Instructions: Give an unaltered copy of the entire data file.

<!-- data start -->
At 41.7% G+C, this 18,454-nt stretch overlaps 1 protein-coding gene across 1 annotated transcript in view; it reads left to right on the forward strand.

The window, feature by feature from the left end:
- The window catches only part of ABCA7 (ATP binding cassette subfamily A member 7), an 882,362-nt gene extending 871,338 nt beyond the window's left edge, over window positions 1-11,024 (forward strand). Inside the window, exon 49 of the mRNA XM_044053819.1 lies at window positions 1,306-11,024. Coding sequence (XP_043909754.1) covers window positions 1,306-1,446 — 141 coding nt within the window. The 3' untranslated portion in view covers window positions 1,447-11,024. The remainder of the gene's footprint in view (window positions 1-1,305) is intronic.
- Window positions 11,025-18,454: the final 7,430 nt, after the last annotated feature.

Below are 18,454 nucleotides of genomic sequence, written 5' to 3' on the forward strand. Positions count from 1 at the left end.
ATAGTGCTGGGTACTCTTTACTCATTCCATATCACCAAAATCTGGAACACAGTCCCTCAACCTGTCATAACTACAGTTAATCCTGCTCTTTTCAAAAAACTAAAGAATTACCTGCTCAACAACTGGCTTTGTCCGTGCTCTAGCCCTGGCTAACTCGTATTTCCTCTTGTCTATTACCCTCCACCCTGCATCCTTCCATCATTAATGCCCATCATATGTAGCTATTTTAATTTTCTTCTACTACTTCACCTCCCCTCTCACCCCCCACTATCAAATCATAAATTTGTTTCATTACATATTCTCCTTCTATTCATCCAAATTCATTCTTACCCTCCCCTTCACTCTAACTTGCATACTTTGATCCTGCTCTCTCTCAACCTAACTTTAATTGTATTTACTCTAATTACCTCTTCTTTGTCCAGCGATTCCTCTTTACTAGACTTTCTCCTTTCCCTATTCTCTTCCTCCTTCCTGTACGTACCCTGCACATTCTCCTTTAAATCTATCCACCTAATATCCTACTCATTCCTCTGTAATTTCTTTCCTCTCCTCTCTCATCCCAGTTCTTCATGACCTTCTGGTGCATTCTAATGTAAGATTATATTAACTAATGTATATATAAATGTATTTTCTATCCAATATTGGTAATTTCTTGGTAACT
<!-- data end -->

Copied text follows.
At 41.7% G+C, this 18,454-nt stretch overlaps 1 protein-coding gene across 1 annotated transcript in view; it reads left to right on the forward strand.

The window, feature by feature from the left end:
- The window catches only part of ABCA7 (ATP binding cassette subfamily A member 7), an 882,362-nt gene extending 871,338 nt beyond the window's left edge, over window positions 1-11,024 (forward strand). Inside the window, exon 49 of the mRNA XM_044053819.1 lies at window positions 1,306-11,024. Coding sequence (XP_043909754.1) covers window positions 1,306-1,446 — 141 coding nt within the window. The 3' untranslated portion in view covers window positions 1,447-11,024. The remainder of the gene's footprint in view (window positions 1-1,305) is intronic.
- Window positions 11,025-18,454: the final 7,430 nt, after the last annotated feature.

Below are 18,454 nucleotides of genomic sequence, written 5' to 3' on the forward strand. Positions count from 1 at the left end.
ATAGTGCTGGGTACTCTTTACTCATTCCATATCACCAAAATCTGGAACACAGTCCCTCAACCTGTCATAACTACAGTTAATCCTGCTCTTTTCAAAAAACTAAAGAATTACCTGCTCAACAACTGGCTTTGTCCGTGCTCTAGCCCTGGCTAACTCGTATTTCCTCTTGTCTATTACCCTCCACCCTGCATCCTTCCATCATTAATGCCCATCATATGTAGCTATTTTAATTTTCTTCTACTACTTCACCTCCCCTCTCACCCCCCACTATCAAATCATAAATTTGTTTCATTACATATTCTCCTTCTATTCATCCAAATTCATTCTTACCCTCCCCTTCACTCTAACTTGCATACTTTGATCCTGCTCTCTCTCAACCTAACTTTAATTGTATTTACTCTAATTACCTCTTCTTTGTCCAGCGATTCCTCTTTACTAGACTTTCTCCTTTCCCTATTCTCTTCCTCCTTCCTGTACGTACCCTGCACATTCTCCTTTAAATCTATCCACCTAATATCCTACTCATTCCTCTGTAATTTCTTTCCTCTCCTCTCTCATCCCAGTTCTTCATGACCTTCTGGTGCATTCTAATGTAAGATTATATTAACTAATGTATATATAAATGTATTTTCTATCCAATATTGGTAATTTCTTGGTAACT